Dux Femina Facti: Gender and Ethnicity in the Aeneid Open Access

Burke, Rhiannon Christine (2011)

Permanent URL: https://etd.library.emory.edu/concern/etds/9g54xh844?locale=en
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Abstract

Abstract
Dux Femina Facti: Gender and Ethnicity in the Aeneid
By Rhiannon Burke
The women of Vergil's Aeneid are among the poem's most memorable characters. Readers and
scholars alike have given much thought to the doomed, love-struck Dido in particular, and the
traditional interpretation of this character has been one that positions her as a pitiable foil to
Aeneas, an antagonist who serves to underscore the necessity of the imposition of Roman
civilization upon a disordered world. The second half of the 20th century, however, saw a
reconsideration of the poem's more ambiguous elements and the increasing popularity of a
reading that found in the Aeneid a challenge to Roman imperialism. Greater attention has also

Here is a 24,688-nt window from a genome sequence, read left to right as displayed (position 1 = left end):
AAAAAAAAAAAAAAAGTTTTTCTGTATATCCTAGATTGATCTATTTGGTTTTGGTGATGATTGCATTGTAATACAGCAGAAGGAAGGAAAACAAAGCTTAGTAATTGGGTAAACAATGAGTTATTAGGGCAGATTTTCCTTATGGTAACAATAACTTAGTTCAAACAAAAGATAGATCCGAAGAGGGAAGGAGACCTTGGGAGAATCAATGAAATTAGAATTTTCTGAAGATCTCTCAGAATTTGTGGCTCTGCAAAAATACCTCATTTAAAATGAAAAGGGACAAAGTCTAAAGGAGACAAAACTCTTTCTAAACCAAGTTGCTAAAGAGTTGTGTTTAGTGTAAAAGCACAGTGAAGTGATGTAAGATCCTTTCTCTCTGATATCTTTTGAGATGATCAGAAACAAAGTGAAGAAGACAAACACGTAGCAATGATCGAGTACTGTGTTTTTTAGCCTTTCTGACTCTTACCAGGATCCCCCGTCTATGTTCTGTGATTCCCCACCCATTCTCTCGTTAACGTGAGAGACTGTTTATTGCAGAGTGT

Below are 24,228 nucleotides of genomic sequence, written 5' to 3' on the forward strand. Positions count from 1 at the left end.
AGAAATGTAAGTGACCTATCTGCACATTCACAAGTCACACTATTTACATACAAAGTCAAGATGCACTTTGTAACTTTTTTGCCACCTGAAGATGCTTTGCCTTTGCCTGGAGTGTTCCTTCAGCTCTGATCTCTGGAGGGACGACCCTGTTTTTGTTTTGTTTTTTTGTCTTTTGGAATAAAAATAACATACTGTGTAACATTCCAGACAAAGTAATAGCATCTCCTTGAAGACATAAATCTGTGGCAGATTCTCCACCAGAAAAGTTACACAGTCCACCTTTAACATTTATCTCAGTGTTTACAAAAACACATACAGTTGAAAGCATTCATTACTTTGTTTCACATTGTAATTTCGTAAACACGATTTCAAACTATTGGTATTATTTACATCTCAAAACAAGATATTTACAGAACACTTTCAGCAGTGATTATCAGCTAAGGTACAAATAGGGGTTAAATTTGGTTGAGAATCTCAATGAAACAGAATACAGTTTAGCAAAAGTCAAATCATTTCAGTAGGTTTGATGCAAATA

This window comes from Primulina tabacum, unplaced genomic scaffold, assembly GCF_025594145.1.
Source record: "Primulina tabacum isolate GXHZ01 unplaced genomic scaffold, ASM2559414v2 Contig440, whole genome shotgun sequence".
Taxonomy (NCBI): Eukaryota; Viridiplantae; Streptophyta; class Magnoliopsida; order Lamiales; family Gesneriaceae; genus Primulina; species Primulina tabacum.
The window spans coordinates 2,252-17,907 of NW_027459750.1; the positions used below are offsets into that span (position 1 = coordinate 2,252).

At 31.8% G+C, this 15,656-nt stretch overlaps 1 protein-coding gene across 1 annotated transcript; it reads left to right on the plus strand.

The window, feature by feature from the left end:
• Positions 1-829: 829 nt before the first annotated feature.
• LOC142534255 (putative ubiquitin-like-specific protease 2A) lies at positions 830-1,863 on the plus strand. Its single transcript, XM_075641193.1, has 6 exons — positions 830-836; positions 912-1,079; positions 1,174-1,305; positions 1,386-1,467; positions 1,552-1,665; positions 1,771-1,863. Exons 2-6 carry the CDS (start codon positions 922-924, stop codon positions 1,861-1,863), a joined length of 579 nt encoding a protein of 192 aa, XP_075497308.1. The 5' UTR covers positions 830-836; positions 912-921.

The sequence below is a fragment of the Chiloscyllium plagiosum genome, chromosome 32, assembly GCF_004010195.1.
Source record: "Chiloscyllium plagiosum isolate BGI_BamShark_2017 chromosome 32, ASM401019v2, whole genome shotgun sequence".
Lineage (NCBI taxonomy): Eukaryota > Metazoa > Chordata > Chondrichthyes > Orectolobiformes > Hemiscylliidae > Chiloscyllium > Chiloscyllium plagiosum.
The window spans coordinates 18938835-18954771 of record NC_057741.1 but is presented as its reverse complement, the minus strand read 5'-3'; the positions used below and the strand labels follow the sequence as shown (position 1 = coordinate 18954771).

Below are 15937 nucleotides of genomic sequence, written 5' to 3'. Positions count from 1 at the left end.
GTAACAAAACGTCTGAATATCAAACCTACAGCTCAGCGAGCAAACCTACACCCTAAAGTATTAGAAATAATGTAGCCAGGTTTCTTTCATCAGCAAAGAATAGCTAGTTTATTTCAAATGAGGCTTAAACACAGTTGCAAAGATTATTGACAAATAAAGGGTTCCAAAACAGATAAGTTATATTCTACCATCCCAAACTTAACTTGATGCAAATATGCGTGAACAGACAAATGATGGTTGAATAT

been given to the poem's large cast of female characters, extending the analysis of the poem's
gender representations beyond Dido. A considerable amount of this scholarship has focused
upon the negative gender stereotypes these characters embody. Interest in the Aeneid's ethnic
representations has grown recently as well. I propose to take these trends even further, by
examining the intersection of gender and ethnicity in the Aeneid and the ways in which these
constructs, as presented by the poem, can be used to either glorify or problematize the concept of
empire. The women of the Aeneid, while being used to contrast Roman masculinity, also provide
an alternative to Roman imperial values.

Table of Contents

Table of Contents

Introduction 1

Chapter One: Dido 5

Chapter Two: Andromache 15

Chapter Three: Camilla 20

Chapter Four: Creusa and Lavinia 27

Conclusion 35

Bibliography 37

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